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All's Fair

Teaching Your Kids that All’s Fair in Love – and Family

May 16, 2018     By Father Steven Boes, President and National Executive Director, Boys Town

Father Boes, Parenting Skills, Social Skills, Today's Family

"It's not fair!"

If your kids are using (or perhaps screaming) this phrase a lot around your house lately, I just have one thing to say to you:


The fact that your kids know when something isn't fair is a testament to your success in teaching them the concept of fairness. In other words, you've done an excellent job of helping them understand fairness, and they prove it every time they utter that familiar phrase, "It's not fair!"

It's not always easy for kids to grasp the meaning of fairness. Usually, kids tend to see things in literal, concrete ways. For example, if everyone got the same number of Tootsie Rolls, that's fair. But if one child got more Tootsie Rolls than his brother or sister, that's not fair.

Where things get complicated is when one child gets the idea that Mom or Dad favors or loves another sibling "more." Then "It's not fair!" rises to a whole new level.

What kids don't understand is that the love parents have for their children is not something that be measured in terms of "more" or "less." There are no "units of love" you can stack up side by side, like cookies or pennies, to determine if someone is getting "more" or "less" love than someone else.

Love is about relationships and the dynamics that make each relationship unique. So, it's impossible for parents to love one child more or less than another. But they can love each child "differently" (and equally) based on the relationship they have with him or her. Each parent-child relationship has its own characteristics of emotional bonding, closeness, respect and a dozen other dynamics making that relationship one of a kind.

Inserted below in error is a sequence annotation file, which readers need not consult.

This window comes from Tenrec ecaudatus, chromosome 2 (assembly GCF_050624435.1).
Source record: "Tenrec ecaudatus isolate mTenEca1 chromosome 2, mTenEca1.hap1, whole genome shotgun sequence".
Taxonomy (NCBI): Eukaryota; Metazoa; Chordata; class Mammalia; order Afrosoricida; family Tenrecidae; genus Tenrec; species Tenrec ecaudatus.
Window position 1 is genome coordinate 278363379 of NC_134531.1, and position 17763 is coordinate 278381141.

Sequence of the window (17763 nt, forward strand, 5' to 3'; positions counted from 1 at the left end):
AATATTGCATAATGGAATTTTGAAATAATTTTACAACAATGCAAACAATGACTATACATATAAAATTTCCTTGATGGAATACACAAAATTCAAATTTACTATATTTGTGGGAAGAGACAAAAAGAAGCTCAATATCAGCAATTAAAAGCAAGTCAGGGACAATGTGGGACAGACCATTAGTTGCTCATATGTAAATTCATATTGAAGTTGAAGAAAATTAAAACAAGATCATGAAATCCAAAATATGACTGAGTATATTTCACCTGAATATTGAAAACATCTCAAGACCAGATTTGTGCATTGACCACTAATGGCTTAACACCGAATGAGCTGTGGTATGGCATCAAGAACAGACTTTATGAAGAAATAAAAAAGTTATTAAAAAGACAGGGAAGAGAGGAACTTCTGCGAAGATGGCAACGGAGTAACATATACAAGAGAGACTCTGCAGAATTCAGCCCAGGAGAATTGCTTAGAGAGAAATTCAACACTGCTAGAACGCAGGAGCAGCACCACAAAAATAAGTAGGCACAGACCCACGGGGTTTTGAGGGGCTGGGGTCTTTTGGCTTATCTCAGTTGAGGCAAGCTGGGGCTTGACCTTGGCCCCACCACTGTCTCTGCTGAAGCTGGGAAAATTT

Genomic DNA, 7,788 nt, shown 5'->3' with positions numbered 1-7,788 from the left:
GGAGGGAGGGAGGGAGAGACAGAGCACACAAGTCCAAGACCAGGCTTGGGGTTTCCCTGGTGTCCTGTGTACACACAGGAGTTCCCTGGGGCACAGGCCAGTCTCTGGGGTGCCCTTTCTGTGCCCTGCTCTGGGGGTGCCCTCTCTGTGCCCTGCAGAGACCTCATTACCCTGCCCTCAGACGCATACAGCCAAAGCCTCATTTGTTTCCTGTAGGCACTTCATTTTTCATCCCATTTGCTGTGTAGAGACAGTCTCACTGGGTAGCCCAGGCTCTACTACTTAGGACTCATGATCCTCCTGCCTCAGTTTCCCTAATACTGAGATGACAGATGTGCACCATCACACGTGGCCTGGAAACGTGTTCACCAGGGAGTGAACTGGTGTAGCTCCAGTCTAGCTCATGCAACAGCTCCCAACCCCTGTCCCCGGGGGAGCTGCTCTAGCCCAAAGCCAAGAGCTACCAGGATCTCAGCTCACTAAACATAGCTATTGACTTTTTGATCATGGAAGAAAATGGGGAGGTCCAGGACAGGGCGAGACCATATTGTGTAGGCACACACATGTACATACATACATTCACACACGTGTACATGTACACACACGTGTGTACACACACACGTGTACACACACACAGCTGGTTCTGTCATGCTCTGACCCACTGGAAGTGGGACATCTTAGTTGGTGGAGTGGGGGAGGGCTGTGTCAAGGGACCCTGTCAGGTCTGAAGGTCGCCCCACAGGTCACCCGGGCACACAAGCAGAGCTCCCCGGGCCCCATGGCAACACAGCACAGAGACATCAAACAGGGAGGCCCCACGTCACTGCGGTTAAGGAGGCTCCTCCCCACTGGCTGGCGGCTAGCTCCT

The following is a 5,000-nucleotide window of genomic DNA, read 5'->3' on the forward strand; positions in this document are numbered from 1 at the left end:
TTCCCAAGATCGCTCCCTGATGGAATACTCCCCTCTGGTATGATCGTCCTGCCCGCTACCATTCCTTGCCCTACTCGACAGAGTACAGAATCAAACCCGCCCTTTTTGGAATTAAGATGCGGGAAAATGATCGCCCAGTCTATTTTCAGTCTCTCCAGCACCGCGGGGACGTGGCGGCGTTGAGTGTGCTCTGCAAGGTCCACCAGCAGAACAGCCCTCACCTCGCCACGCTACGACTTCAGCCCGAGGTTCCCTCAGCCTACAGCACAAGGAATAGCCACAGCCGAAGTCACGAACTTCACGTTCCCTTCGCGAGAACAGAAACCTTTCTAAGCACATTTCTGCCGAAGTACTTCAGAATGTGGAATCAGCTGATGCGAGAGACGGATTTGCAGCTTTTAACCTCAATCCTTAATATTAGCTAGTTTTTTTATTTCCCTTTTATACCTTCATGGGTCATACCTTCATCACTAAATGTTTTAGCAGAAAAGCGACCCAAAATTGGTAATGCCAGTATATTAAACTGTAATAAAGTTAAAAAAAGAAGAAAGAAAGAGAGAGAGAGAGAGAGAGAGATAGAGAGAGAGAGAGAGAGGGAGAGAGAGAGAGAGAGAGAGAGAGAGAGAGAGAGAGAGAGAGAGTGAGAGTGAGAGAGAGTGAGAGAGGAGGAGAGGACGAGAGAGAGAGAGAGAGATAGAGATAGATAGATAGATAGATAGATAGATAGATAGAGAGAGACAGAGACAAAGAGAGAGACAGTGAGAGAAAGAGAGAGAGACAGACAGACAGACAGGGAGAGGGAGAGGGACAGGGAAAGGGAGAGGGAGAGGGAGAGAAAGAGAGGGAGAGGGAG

As a parent, you have the task of explaining this reasoning to your kids. The first step is to tell your kids, every day, that you love them. Then teach them how to be grateful for the love that surrounds them in your family, and how they should return that love. (It's one of the most important lessons we teach our boys and girls at Boys Town.)

Here are the steps to the skill of "Showing Gratitude" (which is a good skill for kids to have in a lot of situations):

  1. Look at the person.
  2. Use a pleasant, sincere voice tone.
  3. Say "Thank you for…" and specifically describe what the other person did.
  4. Give a reason why what the other person did was so meaningful.

As easy and as natural as using this skill seems to be, it may take a while before your children fully understand why it's so important for them to be thankful for being loved by family members (especially if your kids are young). But it's never too soon to start teaching this valuable lesson and this critical skill.

So, to be fair, you have your work cut out for you. Eventually, though, through teaching, talking and reminding your kids every day how much you love them, they will see that all's fair in love – and family.

If it helps any, I think that's how God feels every day, loving us!

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